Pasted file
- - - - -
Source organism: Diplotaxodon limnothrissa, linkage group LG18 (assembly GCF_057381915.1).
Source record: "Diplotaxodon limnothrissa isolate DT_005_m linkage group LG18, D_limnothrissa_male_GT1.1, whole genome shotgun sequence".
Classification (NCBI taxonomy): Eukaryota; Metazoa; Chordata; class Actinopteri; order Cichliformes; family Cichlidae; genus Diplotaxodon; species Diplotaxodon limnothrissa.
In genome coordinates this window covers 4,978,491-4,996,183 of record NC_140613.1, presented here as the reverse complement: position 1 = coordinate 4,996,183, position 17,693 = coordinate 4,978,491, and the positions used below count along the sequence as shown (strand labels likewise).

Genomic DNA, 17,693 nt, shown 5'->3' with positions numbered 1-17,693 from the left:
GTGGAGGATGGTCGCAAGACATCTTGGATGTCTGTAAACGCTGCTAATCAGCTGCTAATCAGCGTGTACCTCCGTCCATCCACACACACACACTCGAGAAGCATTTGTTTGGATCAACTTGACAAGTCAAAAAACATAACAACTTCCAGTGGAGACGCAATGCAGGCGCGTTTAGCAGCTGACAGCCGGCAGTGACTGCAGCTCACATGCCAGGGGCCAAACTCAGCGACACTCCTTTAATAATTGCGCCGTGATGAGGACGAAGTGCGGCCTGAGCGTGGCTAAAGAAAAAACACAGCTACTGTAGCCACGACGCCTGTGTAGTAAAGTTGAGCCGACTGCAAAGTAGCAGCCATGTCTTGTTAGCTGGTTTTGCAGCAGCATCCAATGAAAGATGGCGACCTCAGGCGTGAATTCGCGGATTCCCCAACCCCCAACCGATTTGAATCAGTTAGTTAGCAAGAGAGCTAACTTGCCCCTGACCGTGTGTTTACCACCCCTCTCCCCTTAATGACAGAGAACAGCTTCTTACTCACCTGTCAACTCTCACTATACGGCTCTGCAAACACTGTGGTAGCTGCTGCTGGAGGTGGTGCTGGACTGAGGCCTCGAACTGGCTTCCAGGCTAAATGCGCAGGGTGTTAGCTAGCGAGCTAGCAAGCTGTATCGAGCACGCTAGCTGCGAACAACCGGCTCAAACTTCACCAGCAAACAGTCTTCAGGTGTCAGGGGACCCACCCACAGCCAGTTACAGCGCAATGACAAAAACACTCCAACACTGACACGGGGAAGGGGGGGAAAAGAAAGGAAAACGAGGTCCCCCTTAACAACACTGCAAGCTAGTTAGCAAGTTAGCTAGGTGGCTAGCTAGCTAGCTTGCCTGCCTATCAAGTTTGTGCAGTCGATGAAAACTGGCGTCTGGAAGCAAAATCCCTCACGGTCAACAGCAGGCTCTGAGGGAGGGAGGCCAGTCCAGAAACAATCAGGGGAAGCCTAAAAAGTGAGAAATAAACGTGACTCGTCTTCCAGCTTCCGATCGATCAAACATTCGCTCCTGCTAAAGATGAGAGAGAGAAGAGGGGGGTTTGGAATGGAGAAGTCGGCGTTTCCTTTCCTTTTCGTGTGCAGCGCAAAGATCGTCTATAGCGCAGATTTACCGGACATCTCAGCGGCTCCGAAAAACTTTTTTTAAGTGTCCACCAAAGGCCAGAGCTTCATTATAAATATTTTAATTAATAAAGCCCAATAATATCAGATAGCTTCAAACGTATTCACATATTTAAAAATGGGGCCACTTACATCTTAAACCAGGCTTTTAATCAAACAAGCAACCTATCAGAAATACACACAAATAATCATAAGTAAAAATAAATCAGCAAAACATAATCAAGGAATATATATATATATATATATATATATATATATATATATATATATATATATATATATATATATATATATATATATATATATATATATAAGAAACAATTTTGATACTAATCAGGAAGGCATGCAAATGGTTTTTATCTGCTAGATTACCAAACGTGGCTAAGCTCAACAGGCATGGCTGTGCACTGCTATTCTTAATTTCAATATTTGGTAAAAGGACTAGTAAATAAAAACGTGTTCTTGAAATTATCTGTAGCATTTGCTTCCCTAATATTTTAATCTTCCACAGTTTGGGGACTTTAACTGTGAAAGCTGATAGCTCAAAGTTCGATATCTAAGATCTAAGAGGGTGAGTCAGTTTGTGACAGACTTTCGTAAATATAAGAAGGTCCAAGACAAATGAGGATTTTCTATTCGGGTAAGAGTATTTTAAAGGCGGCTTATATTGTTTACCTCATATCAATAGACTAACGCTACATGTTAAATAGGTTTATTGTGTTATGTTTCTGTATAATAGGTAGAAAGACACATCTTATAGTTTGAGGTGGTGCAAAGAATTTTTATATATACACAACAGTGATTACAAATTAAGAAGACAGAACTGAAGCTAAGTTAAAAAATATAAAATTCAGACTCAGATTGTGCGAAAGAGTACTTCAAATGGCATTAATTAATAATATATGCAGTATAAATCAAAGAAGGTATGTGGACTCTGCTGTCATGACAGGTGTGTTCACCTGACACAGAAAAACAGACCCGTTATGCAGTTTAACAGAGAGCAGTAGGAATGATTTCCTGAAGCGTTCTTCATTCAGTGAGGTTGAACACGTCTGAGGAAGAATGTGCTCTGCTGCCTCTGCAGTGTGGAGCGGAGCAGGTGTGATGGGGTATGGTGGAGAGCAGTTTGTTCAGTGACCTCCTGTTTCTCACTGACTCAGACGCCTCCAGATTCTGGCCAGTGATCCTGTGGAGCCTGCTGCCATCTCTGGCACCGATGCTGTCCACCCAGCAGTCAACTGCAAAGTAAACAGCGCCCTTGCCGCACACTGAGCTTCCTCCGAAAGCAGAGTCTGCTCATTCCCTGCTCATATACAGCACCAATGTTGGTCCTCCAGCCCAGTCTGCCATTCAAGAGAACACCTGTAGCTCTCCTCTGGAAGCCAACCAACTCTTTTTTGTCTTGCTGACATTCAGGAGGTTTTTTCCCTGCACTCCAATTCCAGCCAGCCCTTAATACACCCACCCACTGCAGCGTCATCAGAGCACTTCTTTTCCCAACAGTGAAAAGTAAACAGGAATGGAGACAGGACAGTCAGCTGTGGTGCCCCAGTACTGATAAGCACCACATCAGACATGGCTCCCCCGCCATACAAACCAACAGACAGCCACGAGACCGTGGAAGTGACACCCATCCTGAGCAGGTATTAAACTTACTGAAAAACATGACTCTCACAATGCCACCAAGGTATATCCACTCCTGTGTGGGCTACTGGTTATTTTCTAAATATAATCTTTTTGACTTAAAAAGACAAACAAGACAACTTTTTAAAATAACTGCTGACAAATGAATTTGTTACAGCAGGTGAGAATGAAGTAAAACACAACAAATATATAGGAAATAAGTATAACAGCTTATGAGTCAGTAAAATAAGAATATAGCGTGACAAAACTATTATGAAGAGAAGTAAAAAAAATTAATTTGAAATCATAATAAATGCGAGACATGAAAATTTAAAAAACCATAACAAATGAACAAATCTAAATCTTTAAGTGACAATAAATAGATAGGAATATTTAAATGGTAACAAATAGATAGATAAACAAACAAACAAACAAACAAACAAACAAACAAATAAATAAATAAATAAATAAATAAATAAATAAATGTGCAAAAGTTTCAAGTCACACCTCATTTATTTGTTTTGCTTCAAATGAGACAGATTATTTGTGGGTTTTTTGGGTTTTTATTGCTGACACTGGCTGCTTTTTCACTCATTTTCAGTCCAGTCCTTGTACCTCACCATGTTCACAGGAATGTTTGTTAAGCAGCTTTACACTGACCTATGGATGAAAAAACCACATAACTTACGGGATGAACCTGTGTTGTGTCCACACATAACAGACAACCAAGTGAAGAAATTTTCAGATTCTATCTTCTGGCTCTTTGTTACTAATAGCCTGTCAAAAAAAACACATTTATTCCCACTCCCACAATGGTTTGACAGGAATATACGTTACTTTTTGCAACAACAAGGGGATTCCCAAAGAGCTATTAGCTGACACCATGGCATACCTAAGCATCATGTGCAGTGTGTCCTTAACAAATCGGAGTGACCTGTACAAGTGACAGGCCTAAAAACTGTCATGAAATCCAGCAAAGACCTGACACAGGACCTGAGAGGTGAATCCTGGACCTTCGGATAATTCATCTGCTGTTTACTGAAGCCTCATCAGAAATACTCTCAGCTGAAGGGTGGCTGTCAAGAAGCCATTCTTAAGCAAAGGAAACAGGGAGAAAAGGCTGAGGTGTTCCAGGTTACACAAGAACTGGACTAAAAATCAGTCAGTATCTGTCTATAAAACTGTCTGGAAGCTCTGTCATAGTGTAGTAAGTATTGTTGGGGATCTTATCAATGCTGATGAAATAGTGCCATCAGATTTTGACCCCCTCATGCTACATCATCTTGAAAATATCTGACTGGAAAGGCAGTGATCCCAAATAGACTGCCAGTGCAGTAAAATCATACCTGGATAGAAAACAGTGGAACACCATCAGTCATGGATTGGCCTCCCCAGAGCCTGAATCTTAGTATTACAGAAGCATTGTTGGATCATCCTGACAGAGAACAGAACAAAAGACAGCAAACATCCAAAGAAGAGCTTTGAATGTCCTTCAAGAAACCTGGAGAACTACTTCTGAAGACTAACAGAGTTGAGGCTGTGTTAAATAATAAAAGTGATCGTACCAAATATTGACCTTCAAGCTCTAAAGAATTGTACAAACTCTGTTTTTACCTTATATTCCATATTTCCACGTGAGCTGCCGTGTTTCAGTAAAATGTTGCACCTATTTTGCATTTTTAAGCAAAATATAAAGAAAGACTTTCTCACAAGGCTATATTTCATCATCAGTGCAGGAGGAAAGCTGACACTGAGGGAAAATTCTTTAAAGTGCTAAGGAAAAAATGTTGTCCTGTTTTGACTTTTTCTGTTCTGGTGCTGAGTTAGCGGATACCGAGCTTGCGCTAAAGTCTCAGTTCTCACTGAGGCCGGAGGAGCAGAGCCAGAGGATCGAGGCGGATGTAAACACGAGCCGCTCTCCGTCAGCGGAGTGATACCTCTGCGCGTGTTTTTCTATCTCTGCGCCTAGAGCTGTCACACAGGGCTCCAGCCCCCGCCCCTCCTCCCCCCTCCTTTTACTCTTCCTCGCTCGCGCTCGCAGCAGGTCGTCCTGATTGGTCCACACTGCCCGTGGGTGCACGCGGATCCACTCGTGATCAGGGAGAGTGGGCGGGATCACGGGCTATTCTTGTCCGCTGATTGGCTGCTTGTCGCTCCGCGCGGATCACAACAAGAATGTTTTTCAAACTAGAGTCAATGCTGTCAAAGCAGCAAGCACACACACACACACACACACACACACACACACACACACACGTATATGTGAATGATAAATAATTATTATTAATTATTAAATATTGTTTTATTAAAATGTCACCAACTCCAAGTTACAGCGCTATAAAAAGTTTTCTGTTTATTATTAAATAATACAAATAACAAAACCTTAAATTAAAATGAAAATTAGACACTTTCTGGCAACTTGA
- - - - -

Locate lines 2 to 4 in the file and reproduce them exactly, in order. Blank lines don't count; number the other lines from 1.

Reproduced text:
Source record: "Diplotaxodon limnothrissa isolate DT_005_m linkage group LG18, D_limnothrissa_male_GT1.1, whole genome shotgun sequence".
Classification (NCBI taxonomy): Eukaryota; Metazoa; Chordata; class Actinopteri; order Cichliformes; family Cichlidae; genus Diplotaxodon; species Diplotaxodon limnothrissa.
In genome coordinates this window covers 4,978,491-4,996,183 of record NC_140613.1, presented here as the reverse complement: position 1 = coordinate 4,996,183, position 17,693 = coordinate 4,978,491, and the positions used below count along the sequence as shown (strand labels likewise).